Review: This Melbourne-based outfit, notable for containing no fewer than three singer-songwriters in their ranks, are a tonic and a half for anyone who grew up on the Velvets-indebted indie-pop of the '80s - outfits like The Feelies and The Go-Betweens, or the Flying Nun stable - offering a similarly sprightly, sharply perceptive and richly melodic sound as well as a playful freshness of approach. This six-song collection sees them building on the promise of their earlier 'Talk Tight' with elan, and an almost objectionable amount of songwriting acumen. Few in the current indie milieu are quite so adept at making such a time-honoured sound hit so brand new.
Review: Mulvey's 2014 debut was quite deservingly widely acclaimed, and established him as a highly skilled solo artist. His work with Portico Quartet was cinematic and wide-eyed, and proved his ability to work with broad and enchanting atmospherics. This coupled with a wide range of musical textures brings us to his second album 'Wake Up Now' which is as playful as it is diverse. Just as you're settling into ideas, Mulvey's introduction of surprising elements pleasantly catches you off guard, and this album is all the better for it. Tracks such as 'Myela' - inspired by the current refugee crisis - and the touching 'Unconditional' are key moments in a confident follow-up by an undoubtedly graceful and intricate songwriter.
Review: House Music With Love turn once again to Swedish duo Swim for a record soaked in a particularly soothing bath of Balearic goodness. Original track "Be There" is certainly laced with an air of Scandinavian cool, not least thanks to Erika Rosen's dreamy vocals, but there's a solid boogie undercarriage carrying the music along. Halllo Halo step up with a remix that makes a playful, intricate broken beat refrain out of the backing track while maintaining the vocals. Ghost Immanuel meanwhile whips up a spacious dub that stays close to the original, albeit in instrumental form.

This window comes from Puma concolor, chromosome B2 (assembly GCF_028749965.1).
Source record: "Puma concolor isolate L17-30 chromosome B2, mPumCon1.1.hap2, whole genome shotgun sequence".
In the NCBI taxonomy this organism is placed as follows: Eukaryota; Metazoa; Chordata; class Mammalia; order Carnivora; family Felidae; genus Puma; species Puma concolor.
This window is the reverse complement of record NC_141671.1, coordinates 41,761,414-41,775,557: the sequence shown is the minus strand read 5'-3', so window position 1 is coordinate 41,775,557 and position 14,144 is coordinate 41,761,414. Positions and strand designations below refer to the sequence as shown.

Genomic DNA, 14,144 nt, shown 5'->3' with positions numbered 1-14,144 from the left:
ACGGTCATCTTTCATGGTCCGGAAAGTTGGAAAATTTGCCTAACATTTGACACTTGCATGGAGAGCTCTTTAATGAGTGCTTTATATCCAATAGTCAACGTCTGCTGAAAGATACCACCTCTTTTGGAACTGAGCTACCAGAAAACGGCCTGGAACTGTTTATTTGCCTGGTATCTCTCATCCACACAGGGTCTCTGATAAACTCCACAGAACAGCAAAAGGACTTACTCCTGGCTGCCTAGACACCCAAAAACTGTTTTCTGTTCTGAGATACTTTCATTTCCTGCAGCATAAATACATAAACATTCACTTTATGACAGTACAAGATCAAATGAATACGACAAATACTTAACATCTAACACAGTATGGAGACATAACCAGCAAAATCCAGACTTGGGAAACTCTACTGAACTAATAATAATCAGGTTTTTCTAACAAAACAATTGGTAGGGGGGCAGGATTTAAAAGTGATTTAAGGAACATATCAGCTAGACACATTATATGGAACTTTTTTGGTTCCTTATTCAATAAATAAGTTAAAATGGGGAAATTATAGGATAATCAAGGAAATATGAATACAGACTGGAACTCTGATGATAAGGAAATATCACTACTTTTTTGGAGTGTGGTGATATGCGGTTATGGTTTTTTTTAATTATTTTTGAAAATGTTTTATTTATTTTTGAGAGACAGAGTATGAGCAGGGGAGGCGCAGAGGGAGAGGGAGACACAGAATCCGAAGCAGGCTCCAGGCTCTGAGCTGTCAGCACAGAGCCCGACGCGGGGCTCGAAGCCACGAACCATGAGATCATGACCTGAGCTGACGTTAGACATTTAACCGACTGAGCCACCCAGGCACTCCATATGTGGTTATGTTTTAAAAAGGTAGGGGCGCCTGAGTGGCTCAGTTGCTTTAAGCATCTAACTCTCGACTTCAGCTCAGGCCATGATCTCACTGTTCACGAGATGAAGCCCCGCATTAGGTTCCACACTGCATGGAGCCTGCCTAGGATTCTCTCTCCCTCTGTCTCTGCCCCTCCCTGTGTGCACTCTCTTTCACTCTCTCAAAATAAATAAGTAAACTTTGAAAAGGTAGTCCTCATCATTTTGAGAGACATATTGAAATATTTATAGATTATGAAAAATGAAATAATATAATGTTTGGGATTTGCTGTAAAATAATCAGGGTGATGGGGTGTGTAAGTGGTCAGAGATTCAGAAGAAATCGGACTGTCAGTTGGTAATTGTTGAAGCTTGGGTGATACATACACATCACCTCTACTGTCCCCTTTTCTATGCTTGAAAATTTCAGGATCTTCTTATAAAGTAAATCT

Review: Listening to the awaited full length of The National's Aaron Dessner and Justin Vernon's (Bon Iver) Big Red Machine project and it's hard not to think they've invested themselves in discovering deeper strands of electronic music, or production... if the sporadic drum machine work of "Deep Green" is anything to go by. "I Won't Run From It" however sees the pair back in their full choral beauty, presenting a song for thousands to potentially wave their hands this summer. This Big Red Machine was produced over the past two years involving many-a collaboration from New York and its artistic community, with the band themself saying: "this feels like something new-the process felt different and the outcome felt different." Check it.
Review: This East London duo honed their style in their own studios, sculpting a homespun sound that marries electronic innovation with a warmly soulful approach redolent of a welcome British answer to the glitzy R&B more commonly found across the Atlantic - kneed that rendered bt self-admitted heroes of this pair such as Usher. Yet boasting a neon-drenched late night aesthetic that's somehow maintains enough brio and quirky charm to avoid it sounding like the soundtrack to a perfume advert, 'Warm On A Cold Night' is as sleek and sophisticated as it is earthy and characterful.